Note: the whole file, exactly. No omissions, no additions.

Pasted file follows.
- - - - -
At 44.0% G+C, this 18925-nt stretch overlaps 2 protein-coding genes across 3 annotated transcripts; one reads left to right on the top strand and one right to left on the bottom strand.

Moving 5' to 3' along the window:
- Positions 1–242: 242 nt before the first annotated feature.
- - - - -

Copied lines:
At 44.0% G+C, this 18925-nt stretch overlaps 2 protein-coding genes across 3 annotated transcripts; one reads left to right on the top strand and one right to left on the bottom strand.

Moving 5' to 3' along the window:
- Positions 1–242: 242 nt before the first annotated feature.